by Allison Mills Tuesday, May 26, 2015
With drought, people feel the heat while it’s happening, but understanding how current droughts fit into past trends — and what they mean for the future — is harder to grasp. Several online tools are available to help the public and decision-makers make sense of drought data. Viewers can see current and historical droughts superimposed on maps, focusing in on specific locations or broadening the view to larger regional, national or global droughts.
The Drought Risk Atlas, a project of the National Drought Mitigation Center (NDMC) at the University of Nebraska at Lincoln, is a rich resource for drought data. To go beyond dry tables of numbers, a drought atlas details the spatial extent and severity of past drought events as well as current conditions. The idea is not new. The U.S. Army Corps of Engineers collaborated with researchers to design an atlas in the 1990s based on weather stations within the Historical Climatology Network. The old data sets were limited, however, and based on a single indicator, the Palmer Drought Severity Index, which is not effective for measuring drought in irrigated cropland. The new atlas displays multiple drought indices and includes climatological factors gathered across the U.S. and at varying spatial scales to “allow decision-makers to use this tool to better understand drought in their respective regions and to make better decisions,” according to the website.
The digital map itself uses a Google interface, which is clean and easy to use, and features intuitive, simple layers as well as basic map tools like zooming and panning. The zoom feature is only useful down to the regional scale, as the drought zones are too generalized at finer scales. The pan and zoom tools are also touchy and may send you flying off the map. In addition to the map, however, there is a separate “data” tab where users have access to historical climate data from across the U.S. Although not geared toward the public, the feature is useful for researchers and decision-makers with more extensive drought expertise.
The NDMC also helps produce reports, which are featured on the U.S. Drought Portal. The portal is part of the National Integrated Drought Information System (NIDIS), and the website includes newsletters, outlook predictions and map-based monitoring, updated at least weekly. A clever feature available on the main page is the “Drought in Your Backyard” widget: Type in a zip code and an NIDIS drought meter with stats pops up. The sheer amount of information and resources is striking, and includes links to a number of additional digital tools.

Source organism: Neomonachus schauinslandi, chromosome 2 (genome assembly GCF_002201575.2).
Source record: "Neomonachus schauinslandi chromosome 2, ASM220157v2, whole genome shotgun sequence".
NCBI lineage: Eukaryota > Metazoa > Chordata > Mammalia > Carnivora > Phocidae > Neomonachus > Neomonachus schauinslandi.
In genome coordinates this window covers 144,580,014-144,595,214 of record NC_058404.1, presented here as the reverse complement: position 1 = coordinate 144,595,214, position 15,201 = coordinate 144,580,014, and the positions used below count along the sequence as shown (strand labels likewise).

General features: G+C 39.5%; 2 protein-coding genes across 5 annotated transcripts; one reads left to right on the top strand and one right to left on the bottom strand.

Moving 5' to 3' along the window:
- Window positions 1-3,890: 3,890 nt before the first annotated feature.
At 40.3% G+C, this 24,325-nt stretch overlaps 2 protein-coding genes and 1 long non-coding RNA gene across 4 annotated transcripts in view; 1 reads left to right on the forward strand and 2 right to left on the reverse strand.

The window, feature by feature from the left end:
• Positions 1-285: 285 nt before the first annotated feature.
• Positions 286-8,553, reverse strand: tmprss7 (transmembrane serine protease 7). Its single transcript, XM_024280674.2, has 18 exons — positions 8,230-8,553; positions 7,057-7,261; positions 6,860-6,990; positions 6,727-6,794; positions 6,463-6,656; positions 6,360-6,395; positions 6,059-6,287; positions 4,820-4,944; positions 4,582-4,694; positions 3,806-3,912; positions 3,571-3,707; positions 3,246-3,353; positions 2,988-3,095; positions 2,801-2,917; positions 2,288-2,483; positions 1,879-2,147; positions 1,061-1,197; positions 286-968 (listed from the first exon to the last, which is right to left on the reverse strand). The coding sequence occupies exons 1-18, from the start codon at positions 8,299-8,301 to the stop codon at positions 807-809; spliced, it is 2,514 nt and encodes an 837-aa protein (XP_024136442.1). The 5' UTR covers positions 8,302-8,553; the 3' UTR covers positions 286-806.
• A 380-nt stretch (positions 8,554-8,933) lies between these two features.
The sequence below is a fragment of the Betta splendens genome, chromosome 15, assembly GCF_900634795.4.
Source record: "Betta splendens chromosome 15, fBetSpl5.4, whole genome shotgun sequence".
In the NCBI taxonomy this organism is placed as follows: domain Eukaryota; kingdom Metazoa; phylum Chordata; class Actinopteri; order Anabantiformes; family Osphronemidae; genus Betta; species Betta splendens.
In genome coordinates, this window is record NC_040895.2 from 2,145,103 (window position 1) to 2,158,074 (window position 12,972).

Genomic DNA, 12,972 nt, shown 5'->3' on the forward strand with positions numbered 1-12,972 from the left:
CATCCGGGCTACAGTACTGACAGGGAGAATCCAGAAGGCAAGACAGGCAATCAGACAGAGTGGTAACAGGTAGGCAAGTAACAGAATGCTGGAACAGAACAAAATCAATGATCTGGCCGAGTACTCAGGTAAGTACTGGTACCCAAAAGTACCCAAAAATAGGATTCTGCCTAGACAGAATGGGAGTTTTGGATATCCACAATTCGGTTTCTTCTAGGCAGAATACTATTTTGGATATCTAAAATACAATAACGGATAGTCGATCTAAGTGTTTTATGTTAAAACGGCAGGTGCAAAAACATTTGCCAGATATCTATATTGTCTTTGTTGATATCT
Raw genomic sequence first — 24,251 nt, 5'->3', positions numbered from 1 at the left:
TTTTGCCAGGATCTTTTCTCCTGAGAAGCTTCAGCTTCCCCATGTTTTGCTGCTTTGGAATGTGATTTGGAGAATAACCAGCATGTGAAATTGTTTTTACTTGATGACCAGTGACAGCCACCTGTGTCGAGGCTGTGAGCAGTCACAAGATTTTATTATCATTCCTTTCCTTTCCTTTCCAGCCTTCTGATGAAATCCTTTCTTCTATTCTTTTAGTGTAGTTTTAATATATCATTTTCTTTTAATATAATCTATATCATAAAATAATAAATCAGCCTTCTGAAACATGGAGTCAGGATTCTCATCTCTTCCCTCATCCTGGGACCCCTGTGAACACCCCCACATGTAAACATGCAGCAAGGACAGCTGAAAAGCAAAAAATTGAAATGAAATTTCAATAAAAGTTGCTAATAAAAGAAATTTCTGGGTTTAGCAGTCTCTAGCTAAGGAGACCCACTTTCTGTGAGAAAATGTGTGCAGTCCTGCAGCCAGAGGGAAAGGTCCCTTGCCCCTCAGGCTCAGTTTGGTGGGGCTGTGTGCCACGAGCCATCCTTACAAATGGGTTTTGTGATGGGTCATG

Some of these links go to other websites, like the Drought Risk Atlas, but there is also a map viewer designed to display NOAA’s Climate Data Center, which allows users to explore NIDIS data. The map itself is similar to the Drought Risk Atlas, but with more map-ready data and smoother tools, including a distance measuring tool and a transparency feature that allows for more information to be presented on the map at once. There are also several basemap options, including satellite imagery, topographic maps, street display and a basic country and state outline. The map’s interface is easy for public audiences to use, but lacks the multiple data sets presented through the Drought Risk Atlas.
As both map viewers are designed for online interaction, they aren’t very printer-friendly. The interfaces also aren’t compatible with other programs like ArcGIS or Illustrator, complicating the process for users who might want to incorporate outputs into their own map productions.
The Data Basin interface is more detailed and elaborate than either the U.S. Drought Portal or Drought Risk Atlas, partially because it doesn’t just relay drought information. A project of the Conservation Biology Institute, Data Basin is specifically designed to enable data sharing between researchers, citizens and organizations. A number of data sets are available, many sorted into galleries by topic or region. Data Basin can accommodate a wide range of data, and the interface is surprisingly user-friendly, with many tools available. In terms of drought specifically, more than 400 data sets are available, along with dozens of preloaded maps, galleries and case studies.
Although none of these digital tools has the analytical capabilities of GIS software, many users will consider the streamlined process more enjoyable than navigating the trenches of ArcGIS. And although the maps are their most insightful and engaging features, each of these websites demonstrates that their value comes from the breadth and quality of the data that go into the cartography. These maps simply enhance the accessibility of the data for multiple audiences.
© 2008-2021. All rights reserved. Any copying, redistribution or retransmission of any of the contents of this service without the expressed written permission of the American Geosciences Institute is expressly prohibited. Click here for all copyright requests.